Instead of hoping to get FaceBook back to the negotiating table, our politicians should be reminding Australians that they have a choice. The choice to support Australia over Facebully. To support and reward solid, accurate reporting by going to the source.
In years to come Malcolm Turnbull will be remembered as the communications minister who, under an instruction from then prime minister Tony Abbott, ‘demolished’ Labor’s 21st Century National Broadband Network. But another prominent politician had earlier inflicted enduring damage to any nascent aim of becoming an innovation nation and set us back in an emerging digitally enabled world. Are we heading towards a repeat of this mistake in telecommunications policy?
Australia invented the technology underpinning Wi-Fi, along with the ‘black box’ flight recorder, ultrasound scanners and the heart pacemaker – just to mention some of our globally recognised innovations. We have an enviable track record when it comes to technology.
And yet, apparently Prime Minister Scott Morrison just wants us to adopt other country’s technologies these days. This week he told us, “we’re not trying to create the next Silicon Valley here in Australia. That’s not it. We’ve just got to be the best at adopting (other country’s technology)”.
This week’s capitulation – that’s what it is – by communications minister Paul Fletcher sets us on a course that hopefully will see Australia start moving in the right direction again as we head further into a digitally-enabled future. It’s a welcomed move, but we’d be wise to take a close look at the detail in his National Press Club address before getting too excited.
Today we have finally reached the much-vaunted date on which the Government said it would have completed the rollout of the trouble-plagued National Broadband Network. Despite widespread industry expectations a media blitz by communications minister Paul Fletcher has so far not materialised. No ribbon cuttings and no skywriter plane spelling out “Mission Accomplished” as some jokingly predicted (see postscript).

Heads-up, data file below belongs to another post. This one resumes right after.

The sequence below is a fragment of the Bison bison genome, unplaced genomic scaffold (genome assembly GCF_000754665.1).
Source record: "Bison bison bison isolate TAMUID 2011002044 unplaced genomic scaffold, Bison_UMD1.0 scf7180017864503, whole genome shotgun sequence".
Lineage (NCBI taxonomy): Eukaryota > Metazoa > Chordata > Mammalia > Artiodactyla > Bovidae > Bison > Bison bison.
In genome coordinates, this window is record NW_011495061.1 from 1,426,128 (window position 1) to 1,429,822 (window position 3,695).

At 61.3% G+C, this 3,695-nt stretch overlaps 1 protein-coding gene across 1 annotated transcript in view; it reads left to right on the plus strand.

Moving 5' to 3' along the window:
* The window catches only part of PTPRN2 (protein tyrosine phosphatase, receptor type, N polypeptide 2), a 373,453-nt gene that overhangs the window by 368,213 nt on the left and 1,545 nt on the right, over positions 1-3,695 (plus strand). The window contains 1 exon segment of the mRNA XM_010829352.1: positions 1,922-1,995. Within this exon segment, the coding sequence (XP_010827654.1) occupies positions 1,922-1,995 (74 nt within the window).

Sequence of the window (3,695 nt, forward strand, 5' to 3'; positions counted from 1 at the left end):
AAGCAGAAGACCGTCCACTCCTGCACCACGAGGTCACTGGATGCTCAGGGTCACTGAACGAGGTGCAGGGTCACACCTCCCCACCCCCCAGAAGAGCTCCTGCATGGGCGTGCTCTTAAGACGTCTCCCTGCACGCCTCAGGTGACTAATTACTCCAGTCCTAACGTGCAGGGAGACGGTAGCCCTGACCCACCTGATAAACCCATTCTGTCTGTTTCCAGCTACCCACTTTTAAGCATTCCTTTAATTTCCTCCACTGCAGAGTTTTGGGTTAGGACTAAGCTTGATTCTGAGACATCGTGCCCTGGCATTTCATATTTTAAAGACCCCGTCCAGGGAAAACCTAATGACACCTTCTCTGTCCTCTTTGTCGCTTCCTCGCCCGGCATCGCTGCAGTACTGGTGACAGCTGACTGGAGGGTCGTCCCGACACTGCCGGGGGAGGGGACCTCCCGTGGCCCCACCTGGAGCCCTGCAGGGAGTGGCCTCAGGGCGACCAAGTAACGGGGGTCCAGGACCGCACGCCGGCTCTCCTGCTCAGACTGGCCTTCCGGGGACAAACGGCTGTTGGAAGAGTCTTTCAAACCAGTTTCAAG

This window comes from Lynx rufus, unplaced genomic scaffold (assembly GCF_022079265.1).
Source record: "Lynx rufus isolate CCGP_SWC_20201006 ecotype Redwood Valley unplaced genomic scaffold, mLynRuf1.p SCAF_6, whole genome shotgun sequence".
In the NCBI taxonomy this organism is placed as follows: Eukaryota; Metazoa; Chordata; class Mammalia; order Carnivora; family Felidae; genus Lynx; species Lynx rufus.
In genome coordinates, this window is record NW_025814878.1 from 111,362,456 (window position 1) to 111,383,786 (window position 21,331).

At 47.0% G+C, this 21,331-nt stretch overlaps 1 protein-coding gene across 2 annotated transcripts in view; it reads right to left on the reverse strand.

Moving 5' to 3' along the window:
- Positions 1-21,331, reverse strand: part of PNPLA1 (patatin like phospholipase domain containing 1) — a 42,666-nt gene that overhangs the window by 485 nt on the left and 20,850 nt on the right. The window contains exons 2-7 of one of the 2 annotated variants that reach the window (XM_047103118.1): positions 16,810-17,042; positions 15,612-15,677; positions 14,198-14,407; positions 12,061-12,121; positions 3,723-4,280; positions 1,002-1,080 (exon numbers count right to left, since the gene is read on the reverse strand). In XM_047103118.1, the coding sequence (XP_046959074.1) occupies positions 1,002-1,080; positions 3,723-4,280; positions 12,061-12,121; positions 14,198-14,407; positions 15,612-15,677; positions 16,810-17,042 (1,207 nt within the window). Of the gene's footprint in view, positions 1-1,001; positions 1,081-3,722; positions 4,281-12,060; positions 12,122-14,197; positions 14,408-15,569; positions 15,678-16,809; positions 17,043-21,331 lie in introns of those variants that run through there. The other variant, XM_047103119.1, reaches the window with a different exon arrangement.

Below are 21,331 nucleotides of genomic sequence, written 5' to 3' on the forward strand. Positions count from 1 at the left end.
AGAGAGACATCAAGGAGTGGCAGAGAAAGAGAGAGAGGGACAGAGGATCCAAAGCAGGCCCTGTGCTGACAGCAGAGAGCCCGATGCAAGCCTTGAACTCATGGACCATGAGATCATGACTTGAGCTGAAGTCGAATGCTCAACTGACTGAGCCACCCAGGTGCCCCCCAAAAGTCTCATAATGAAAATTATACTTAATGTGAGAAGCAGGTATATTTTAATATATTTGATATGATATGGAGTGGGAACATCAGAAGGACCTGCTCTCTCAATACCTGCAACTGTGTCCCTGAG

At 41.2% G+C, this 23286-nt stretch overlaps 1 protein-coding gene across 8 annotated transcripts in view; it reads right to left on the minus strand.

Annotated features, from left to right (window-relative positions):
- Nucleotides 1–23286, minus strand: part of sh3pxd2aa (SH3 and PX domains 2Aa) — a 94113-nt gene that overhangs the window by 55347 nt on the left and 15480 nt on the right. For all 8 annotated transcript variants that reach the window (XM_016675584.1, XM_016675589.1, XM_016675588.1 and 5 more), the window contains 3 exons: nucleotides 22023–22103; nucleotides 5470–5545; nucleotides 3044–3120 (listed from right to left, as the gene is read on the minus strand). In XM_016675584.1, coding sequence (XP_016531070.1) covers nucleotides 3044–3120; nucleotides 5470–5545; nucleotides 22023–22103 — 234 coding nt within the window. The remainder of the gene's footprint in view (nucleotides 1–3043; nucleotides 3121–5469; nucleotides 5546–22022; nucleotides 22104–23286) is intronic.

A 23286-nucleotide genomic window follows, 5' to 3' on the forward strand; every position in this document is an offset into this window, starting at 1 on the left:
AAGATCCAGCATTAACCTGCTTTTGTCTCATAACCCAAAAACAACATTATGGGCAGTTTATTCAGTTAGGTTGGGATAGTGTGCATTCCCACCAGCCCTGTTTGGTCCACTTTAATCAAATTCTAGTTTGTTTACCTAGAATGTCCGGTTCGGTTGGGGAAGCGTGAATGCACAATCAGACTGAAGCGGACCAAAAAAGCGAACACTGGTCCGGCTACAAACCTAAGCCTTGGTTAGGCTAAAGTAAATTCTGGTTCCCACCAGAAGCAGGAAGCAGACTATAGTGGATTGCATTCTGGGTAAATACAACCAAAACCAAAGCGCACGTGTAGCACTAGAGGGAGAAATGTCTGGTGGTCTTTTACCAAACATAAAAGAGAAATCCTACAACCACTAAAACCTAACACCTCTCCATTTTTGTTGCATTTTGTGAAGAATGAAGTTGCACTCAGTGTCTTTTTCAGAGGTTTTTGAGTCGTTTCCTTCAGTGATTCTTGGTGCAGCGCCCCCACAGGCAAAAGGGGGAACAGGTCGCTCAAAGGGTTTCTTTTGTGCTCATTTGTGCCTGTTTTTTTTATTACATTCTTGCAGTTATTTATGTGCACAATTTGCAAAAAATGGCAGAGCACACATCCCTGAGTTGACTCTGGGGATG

A rapidly increasing number of COVID-19 cases being reported in Victoria and New South Wales. China re-instating restrictions as it sees infections return. Our chief medical officer says his greatest fear is a second wave, and there’s the likelihood the coronavirus will linger around forever like the flu.
Yet another IT debacle from the federal government. But this one is different. In this case we could see people die.
The blunt reality is the COVIDSafe app is a dud. Poorly designed and incapabale of doing what it is intended to do. We need a contact tracing app that actually works.
Australia’s Opposition Leader Anthony Albanese is right. In his latest vision speech he pointed to the benefits of decentralisation. It’s time we stopped cramming more and more people into already overcrowded cities. It’s predicted that pretty soon 90 percent of all Australians will live in our sprawling capitals. But does that really make sense?
The current health crisis has seen people forced to work from home. We’ve discovered that with modern technology we don’t all need to gather in CBD offices. It’s likely home working will continue when we emerge from the threat of the coronavirus.
PREFACE: It’s worth noting that Victoria is so far the only state known to have actually used the COVIDSafe app. It has now had 21 people who’ve tested positive let its health department download their data yet this didn’t identify anyone they didn’t already know about through existing manual contact tracing methods. Presumably the app missed numerous people with whom they must have come into contact. Time to fix it or flick it. Millions of Australians are out and about in the false belief that having downloaded the app they are somehow safer because that’s what the Government told them.
COVIDSafe is yet another flawed technology project from the Australian government. A failure to sufficiently consult with IT experts and privacy lawyers has significantly reduced public confidence, leading to a limited take-up that significantly reduces any potential benefit of the scheme.
People are wondering about the security of their personal and private information. The Attorney-General’s department declined to give a Senate hearing a guarantee that their legislation would override the US Cloud Act. This is important given that the data is stored with Amazon.